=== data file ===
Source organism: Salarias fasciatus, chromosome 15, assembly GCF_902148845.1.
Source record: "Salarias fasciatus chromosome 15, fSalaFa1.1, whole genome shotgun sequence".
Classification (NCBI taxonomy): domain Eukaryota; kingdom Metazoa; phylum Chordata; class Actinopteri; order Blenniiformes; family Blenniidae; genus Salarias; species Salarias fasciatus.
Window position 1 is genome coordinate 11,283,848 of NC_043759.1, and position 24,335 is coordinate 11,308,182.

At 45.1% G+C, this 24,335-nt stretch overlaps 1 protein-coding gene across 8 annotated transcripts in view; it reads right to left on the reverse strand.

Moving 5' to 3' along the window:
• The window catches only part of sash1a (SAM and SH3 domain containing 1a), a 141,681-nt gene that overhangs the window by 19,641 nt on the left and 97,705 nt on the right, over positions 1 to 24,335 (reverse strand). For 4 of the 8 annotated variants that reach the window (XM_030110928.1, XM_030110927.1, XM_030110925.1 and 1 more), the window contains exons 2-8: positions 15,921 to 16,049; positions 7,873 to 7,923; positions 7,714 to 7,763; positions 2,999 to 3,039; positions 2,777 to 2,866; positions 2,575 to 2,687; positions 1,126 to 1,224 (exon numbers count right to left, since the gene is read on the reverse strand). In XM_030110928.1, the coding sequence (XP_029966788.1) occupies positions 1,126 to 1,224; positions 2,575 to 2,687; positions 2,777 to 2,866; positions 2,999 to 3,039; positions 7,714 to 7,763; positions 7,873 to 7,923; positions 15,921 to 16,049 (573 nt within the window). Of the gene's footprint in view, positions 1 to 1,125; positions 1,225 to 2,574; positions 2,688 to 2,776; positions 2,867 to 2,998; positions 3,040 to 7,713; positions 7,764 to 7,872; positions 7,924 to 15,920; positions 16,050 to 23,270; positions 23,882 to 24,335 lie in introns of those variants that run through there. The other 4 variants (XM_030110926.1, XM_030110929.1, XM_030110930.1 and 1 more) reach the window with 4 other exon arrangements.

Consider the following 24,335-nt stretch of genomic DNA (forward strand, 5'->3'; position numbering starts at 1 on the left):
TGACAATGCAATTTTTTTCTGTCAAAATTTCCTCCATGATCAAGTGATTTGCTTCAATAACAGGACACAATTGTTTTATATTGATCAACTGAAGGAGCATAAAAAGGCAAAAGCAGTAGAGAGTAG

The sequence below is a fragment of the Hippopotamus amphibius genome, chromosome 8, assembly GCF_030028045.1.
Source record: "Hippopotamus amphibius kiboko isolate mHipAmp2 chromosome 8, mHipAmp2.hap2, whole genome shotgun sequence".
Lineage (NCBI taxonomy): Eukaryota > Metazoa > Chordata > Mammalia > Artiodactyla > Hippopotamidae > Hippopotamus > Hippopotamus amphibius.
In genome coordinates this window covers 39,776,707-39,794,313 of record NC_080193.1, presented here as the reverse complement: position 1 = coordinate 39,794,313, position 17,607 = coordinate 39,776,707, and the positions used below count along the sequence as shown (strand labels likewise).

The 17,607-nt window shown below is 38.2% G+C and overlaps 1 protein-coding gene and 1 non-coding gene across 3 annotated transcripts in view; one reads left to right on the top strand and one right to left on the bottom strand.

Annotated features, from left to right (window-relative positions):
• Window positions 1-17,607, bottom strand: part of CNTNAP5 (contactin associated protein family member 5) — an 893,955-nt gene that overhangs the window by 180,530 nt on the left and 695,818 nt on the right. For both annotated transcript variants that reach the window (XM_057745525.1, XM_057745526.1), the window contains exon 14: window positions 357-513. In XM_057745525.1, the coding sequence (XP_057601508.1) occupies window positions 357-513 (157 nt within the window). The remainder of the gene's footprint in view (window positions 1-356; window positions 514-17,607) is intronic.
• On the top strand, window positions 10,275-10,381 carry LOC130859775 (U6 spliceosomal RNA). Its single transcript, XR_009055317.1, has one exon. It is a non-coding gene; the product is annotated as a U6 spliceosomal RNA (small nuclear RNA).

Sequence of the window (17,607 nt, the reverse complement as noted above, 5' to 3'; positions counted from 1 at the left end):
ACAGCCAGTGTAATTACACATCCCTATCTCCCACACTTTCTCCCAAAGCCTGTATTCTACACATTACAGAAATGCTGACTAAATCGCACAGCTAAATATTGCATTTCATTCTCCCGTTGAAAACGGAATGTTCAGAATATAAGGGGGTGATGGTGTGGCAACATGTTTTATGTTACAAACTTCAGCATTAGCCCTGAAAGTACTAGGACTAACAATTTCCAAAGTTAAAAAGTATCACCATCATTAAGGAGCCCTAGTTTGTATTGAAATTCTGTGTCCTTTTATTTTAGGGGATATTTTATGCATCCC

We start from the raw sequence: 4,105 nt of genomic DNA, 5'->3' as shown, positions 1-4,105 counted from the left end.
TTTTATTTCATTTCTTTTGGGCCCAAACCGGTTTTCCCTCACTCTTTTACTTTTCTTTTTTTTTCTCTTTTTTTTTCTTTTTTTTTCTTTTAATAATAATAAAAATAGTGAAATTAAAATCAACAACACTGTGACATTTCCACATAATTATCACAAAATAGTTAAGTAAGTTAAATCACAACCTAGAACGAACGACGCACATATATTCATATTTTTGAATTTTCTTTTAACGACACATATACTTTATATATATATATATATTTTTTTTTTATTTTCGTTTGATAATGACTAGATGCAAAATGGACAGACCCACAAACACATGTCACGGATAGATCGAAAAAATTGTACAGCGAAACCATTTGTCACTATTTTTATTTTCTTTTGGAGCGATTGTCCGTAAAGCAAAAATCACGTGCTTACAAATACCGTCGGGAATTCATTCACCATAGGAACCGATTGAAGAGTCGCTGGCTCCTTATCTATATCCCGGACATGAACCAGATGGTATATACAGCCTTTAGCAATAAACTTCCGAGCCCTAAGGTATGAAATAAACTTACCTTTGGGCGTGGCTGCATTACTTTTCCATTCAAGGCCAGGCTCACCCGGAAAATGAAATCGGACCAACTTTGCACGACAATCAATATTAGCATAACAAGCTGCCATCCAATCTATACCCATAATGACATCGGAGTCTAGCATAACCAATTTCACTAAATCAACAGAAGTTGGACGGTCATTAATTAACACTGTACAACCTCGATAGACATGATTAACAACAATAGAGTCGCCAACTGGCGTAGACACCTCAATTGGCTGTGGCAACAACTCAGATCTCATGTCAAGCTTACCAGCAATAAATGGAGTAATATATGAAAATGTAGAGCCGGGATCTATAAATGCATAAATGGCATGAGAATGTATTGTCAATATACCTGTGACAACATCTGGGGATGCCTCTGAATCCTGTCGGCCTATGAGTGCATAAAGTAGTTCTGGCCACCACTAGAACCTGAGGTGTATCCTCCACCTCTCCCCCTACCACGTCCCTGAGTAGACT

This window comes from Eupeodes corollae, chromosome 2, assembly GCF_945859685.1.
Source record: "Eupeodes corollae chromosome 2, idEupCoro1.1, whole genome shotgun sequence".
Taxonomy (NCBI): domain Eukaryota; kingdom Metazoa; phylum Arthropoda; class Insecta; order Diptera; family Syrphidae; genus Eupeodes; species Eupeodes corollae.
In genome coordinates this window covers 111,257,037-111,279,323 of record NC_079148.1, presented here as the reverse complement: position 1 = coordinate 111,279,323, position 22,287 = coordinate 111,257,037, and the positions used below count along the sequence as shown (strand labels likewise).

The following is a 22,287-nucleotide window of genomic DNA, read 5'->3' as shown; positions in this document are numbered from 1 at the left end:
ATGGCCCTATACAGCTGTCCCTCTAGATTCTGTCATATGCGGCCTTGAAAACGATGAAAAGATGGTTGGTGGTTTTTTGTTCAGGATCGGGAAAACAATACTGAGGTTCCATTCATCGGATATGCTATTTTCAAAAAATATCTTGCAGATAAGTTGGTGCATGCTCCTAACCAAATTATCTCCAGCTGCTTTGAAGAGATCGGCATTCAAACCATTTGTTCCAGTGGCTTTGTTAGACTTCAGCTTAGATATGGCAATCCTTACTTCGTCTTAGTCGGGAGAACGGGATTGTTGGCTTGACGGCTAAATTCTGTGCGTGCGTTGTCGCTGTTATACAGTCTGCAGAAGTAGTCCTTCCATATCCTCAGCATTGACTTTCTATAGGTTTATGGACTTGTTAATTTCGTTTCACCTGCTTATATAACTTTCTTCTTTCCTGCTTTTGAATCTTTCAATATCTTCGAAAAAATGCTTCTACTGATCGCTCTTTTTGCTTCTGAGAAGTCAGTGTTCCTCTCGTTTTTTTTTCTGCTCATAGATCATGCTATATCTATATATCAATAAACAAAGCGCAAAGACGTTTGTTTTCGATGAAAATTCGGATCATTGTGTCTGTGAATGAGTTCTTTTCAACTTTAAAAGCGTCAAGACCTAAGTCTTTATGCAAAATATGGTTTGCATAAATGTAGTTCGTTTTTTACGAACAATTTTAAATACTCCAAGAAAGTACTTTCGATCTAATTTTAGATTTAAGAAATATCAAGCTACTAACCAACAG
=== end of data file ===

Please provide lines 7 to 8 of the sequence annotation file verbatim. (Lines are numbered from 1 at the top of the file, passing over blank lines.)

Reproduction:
• The window catches only part of sash1a (SAM and SH3 domain containing 1a), a 141,681-nt gene that overhangs the window by 19,641 nt on the left and 97,705 nt on the right, over positions 1 to 24,335 (reverse strand). For 4 of the 8 annotated variants that reach the window (XM_030110928.1, XM_030110927.1, XM_030110925.1 and 1 more), the window contains exons 2-8: positions 15,921 to 16,049; positions 7,873 to 7,923; positions 7,714 to 7,763; positions 2,999 to 3,039; positions 2,777 to 2,866; positions 2,575 to 2,687; positions 1,126 to 1,224 (exon numbers count right to left, since the gene is read on the reverse strand). In XM_030110928.1, the coding sequence (XP_029966788.1) occupies positions 1,126 to 1,224; positions 2,575 to 2,687; positions 2,777 to 2,866; positions 2,999 to 3,039; positions 7,714 to 7,763; positions 7,873 to 7,923; positions 15,921 to 16,049 (573 nt within the window). Of the gene's footprint in view, positions 1 to 1,125; positions 1,225 to 2,574; positions 2,688 to 2,776; positions 2,867 to 2,998; positions 3,040 to 7,713; positions 7,764 to 7,872; positions 7,924 to 15,920; positions 16,050 to 23,270; positions 23,882 to 24,335 lie in introns of those variants that run through there. The other 4 variants (XM_030110926.1, XM_030110929.1, XM_030110930.1 and 1 more) reach the window with 4 other exon arrangements.

Consider the following 24,335-nt stretch of genomic DNA (forward strand, 5'->3'; position numbering starts at 1 on the left):